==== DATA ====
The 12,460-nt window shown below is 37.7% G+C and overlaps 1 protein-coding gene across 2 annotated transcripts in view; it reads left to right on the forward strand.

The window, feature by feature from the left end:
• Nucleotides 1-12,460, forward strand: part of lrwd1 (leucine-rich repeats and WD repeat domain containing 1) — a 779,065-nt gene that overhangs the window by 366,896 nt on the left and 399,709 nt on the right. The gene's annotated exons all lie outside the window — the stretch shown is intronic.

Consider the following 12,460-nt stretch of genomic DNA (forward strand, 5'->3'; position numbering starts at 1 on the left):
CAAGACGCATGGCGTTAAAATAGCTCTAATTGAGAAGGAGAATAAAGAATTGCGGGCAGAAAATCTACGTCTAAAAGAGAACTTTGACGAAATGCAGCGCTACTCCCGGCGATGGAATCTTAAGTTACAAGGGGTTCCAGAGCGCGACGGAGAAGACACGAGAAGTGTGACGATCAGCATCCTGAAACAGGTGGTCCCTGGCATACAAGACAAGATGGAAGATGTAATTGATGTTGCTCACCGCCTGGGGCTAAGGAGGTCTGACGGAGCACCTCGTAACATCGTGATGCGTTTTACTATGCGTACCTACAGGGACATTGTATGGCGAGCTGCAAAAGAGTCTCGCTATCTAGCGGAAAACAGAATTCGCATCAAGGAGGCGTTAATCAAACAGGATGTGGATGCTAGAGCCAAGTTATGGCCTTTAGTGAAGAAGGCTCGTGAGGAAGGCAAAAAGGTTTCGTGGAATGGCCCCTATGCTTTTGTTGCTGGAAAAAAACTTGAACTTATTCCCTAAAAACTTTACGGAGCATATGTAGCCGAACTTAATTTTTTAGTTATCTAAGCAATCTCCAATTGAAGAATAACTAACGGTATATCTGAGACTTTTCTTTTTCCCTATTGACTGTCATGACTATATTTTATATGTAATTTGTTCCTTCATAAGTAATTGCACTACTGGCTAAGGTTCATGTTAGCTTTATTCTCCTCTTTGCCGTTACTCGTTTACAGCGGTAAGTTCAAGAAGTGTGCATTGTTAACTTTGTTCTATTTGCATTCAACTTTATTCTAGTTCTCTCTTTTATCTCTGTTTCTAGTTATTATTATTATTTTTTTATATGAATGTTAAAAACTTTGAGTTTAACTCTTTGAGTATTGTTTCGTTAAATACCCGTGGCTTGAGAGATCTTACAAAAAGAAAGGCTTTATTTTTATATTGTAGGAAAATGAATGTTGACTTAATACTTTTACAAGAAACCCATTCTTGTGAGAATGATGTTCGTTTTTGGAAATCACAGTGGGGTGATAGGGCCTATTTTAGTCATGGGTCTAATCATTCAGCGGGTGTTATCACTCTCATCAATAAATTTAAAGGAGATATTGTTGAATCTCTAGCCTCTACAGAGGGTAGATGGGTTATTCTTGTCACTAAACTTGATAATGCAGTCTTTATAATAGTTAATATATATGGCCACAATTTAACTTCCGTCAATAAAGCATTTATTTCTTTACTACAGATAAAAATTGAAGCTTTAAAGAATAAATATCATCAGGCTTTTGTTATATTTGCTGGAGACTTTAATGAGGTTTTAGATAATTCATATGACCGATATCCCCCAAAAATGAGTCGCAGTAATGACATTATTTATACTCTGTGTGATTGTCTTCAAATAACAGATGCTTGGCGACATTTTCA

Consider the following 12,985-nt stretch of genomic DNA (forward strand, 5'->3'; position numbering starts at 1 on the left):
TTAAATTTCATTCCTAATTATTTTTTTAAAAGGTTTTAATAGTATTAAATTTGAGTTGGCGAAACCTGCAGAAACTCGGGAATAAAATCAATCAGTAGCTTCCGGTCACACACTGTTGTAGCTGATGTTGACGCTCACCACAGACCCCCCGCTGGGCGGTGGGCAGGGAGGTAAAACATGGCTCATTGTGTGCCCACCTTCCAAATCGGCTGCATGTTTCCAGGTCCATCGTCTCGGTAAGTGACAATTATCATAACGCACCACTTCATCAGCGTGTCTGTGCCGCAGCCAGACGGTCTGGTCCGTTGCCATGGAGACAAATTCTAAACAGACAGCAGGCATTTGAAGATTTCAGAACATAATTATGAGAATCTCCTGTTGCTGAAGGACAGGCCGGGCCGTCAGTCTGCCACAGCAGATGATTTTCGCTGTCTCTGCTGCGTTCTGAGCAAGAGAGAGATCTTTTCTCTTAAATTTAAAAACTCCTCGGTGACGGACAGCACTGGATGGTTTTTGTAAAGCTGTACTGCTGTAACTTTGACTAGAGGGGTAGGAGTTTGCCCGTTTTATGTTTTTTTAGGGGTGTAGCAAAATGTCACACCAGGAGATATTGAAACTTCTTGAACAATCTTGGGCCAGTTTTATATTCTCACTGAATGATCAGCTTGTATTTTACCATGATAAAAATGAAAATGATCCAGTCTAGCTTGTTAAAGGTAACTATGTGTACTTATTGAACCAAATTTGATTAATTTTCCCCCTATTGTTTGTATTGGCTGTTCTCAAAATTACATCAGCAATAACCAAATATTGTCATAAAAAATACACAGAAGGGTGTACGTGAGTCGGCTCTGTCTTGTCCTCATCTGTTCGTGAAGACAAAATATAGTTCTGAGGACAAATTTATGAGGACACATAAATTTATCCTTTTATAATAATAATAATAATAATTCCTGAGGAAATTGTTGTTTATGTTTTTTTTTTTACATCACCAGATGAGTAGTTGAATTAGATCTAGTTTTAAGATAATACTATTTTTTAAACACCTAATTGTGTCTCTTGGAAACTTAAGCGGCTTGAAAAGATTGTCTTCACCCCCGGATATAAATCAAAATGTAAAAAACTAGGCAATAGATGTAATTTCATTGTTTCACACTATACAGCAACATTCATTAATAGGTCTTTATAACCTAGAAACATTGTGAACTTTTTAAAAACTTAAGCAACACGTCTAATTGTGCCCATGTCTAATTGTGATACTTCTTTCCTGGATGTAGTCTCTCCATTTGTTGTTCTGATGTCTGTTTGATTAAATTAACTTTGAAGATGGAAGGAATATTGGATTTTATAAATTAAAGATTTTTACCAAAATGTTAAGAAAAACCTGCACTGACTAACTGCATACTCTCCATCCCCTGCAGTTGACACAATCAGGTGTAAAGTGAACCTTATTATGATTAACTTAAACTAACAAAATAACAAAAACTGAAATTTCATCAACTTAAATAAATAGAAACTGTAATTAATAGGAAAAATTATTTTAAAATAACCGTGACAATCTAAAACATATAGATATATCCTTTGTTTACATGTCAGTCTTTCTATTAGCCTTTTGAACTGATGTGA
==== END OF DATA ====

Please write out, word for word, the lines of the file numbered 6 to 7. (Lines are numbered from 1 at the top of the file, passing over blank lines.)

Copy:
Consider the following 12,985-nt stretch of genomic DNA (forward strand, 5'->3'; position numbering starts at 1 on the left):
TTAAATTTCATTCCTAATTATTTTTTTAAAAGGTTTTAATAGTATTAAATTTGAGTTGGCGAAACCTGCAGAAACTCGGGAATAAAATCAATCAGTAGCTTCCGGTCACACACTGTTGTAGCTGATGTTGACGCTCACCACAGACCCCCCGCTGGGCGGTGGGCAGGGAGGTAAAACATGGCTCATTGTGTGCCCACCTTCCAAATCGGCTGCATGTTTCCAGGTCCATCGTCTCGGTAAGTGACAATTATCATAACGCACCACTTCATCAGCGTGTCTGTGCCGCAGCCAGACGGTCTGGTCCGTTGCCATGGAGACAAATTCTAAACAGACAGCAGGCATTTGAAGATTTCAGAACATAATTATGAGAATCTCCTGTTGCTGAAGGACAGGCCGGGCCGTCAGTCTGCCACAGCAGATGATTTTCGCTGTCTCTGCTGCGTTCTGAGCAAGAGAGAGATCTTTTCTCTTAAATTTAAAAACTCCTCGGTGACGGACAGCACTGGATGGTTTTTGTAAAGCTGTACTGCTGTAACTTTGACTAGAGGGGTAGGAGTTTGCCCGTTTTATGTTTTTTTAGGGGTGTAGCAAAATGTCACACCAGGAGATATTGAAACTTCTTGAACAATCTTGGGCCAGTTTTATATTCTCACTGAATGATCAGCTTGTATTTTACCATGATAAAAATGAAAATGATCCAGTCTAGCTTGTTAAAGGTAACTATGTGTACTTATTGAACCAAATTTGATTAATTTTCCCCCTATTGTTTGTATTGGCTGTTCTCAAAATTACATCAGCAATAACCAAATATTGTCATAAAAAATACACAGAAGGGTGTACGTGAGTCGGCTCTGTCTTGTCCTCATCTGTTCGTGAAGACAAAATATAGTTCTGAGGACAAATTTATGAGGACACATAAATTTATCCTTTTATAATAATAATAATAATAATTCCTGAGGAAATTGTTGTTTATGTTTTTTTTTTTACATCACCAGATGAGTAGTTGAATTAGATCTAGTTTTAAGATAATACTATTTTTTAAACACCTAATTGTGTCTCTTGGAAACTTAAGCGGCTTGAAAAGATTGTCTTCACCCCCGGATATAAATCAAAATGTAAAAAACTAGGCAATAGATGTAATTTCATTGTTTCACACTATACAGCAACATTCATTAATAGGTCTTTATAACCTAGAAACATTGTGAACTTTTTAAAAACTTAAGCAACACGTCTAATTGTGCCCATGTCTAATTGTGATACTTCTTTCCTGGATGTAGTCTCTCCATTTGTTGTTCTGATGTCTGTTTGATTAAATTAACTTTGAAGATGGAAGGAATATTGGATTTTATAAATTAAAGATTTTTACCAAAATGTTAAGAAAAACCTGCACTGACTAACTGCATACTCTCCATCCCCTGCAGTTGACACAATCAGGTGTAAAGTGAACCTTATTATGATTAACTTAAACTAACAAAATAACAAAAACTGAAATTTCATCAACTTAAATAAATAGAAACTGTAATTAATAGGAAAAATTATTTTAAAATAACCGTGACAATCTAAAACATATAGATATATCCTTTGTTTACATGTCAGTCTTTCTATTAGCCTTTTGAACTGATGTGA